It’s precisely the right answer!

Everyone needs enough energy to get through the workday. That’s especially true for someone like Merced County resident Tiffany Pena, who constantly travels around the San Joaquin Valley to teach math in classrooms often filled with rambunctious junior high school students.

The 28-year-old substitute teacher’s life started becoming more and more challenging as the rare condition she had suffered from for years grew progressively worse. The disease, called achalasia, made it difficult for Pena to swallow foods and liquids and get the right amount of nutrition. The problem is caused when the esophageal sphincter muscle (located between the esophagus and the stomach) does not relax normally. Medications are not an effective treatment. The only remedy for achalasia is surgery.

Tiffany Pena, robotic-assisted surgery patientIn 2008, Pena was referred to UC Davis’ Division of Gastrointestinal and Minimally Invasive Surgery, where she met with Dr. Tamas Vidovszky, an associate professor of surgery and an expert in treating conditions using a minimally invasive, robotic-assisted procedure.

“Dr. Vidovszky spoke about the various surgical options,” says Pena. “He talked about the option with the robot that had a quicker recovery time and less scarring, which was important to me. He also said it was more precise and could provide better results.”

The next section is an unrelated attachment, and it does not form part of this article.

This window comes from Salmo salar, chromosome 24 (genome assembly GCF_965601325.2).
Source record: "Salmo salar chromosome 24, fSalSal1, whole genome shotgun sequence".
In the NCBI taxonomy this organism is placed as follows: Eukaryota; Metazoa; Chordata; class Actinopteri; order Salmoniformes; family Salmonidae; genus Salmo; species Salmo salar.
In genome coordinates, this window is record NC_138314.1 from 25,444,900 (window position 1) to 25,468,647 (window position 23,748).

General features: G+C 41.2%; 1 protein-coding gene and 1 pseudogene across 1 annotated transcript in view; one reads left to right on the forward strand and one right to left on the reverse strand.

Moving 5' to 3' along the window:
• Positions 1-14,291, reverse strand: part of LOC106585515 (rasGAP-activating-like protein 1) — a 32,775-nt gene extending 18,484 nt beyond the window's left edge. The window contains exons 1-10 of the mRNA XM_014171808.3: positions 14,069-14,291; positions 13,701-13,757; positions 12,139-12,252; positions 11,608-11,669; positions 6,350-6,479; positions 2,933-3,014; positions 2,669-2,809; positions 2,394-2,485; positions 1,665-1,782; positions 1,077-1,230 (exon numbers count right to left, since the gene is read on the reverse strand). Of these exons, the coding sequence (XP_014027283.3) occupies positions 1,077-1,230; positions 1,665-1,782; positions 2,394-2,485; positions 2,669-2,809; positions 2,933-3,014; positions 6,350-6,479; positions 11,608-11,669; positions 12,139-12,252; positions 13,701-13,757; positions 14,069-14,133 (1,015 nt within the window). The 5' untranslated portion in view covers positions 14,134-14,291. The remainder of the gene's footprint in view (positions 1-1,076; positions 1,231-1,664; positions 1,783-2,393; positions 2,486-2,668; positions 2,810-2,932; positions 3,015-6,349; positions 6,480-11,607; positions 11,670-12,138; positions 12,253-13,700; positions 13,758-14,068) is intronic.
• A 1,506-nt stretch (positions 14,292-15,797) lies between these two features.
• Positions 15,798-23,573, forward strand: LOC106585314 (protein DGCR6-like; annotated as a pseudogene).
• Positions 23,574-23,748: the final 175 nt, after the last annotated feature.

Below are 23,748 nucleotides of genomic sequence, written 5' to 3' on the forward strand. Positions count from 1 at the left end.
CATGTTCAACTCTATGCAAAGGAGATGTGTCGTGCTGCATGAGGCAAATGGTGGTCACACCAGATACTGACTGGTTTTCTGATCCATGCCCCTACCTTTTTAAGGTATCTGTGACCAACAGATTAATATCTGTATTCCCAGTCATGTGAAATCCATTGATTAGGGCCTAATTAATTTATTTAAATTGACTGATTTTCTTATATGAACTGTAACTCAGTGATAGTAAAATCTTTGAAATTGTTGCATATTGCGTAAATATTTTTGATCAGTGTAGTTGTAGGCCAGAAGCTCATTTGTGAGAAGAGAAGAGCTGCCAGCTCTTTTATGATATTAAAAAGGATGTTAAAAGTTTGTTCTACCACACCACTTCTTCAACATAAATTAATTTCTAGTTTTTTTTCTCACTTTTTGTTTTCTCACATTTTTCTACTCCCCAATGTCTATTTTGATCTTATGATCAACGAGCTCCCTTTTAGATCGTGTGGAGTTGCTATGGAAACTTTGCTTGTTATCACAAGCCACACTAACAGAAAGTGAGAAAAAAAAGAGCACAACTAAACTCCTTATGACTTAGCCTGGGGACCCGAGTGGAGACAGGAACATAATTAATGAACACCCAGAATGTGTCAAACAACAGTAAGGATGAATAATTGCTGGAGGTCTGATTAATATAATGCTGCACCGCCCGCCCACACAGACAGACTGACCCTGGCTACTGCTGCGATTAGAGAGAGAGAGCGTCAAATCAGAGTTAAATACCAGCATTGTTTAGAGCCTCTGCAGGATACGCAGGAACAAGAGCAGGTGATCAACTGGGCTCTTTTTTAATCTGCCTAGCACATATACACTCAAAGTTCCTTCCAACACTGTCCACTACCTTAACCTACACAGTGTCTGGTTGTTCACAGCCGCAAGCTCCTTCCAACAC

Pena underwent surgery during the summer break from her teaching duties. Like anyone facing a major operation, she had some apprehensions, but none about using the robot during her surgery.

“I was a lot calmer than I thought I would be, and the surgery robot seemed sort of cool,” she says.

Vidovszky performed what’s known as a robotic esophageal myotomy. The muscle of the lower esophagus is divided in a very precise manner so that pressure on the muscle is reduced, making it easier to swallow again.

Because the procedure required only five incisions of less than one-half inch each, Pena says she had much less pain and discomfort following surgery than she expected and she hardly needed any of the nausea or pain medications she was given. She did take it easy the first week after coming home from the hospital. But within four weeks, she was able to resume most of her normal everyday activities and enjoy her days of summer vacation.

“Robotic surgery worked out really great for me,” adds Pena. “It definitely worked. Dr. Vidovszky and his surgical team were great and I’m now able to eat normally, which is important because traveling around as a substitute math teacher can sometimes require exponential stamina.”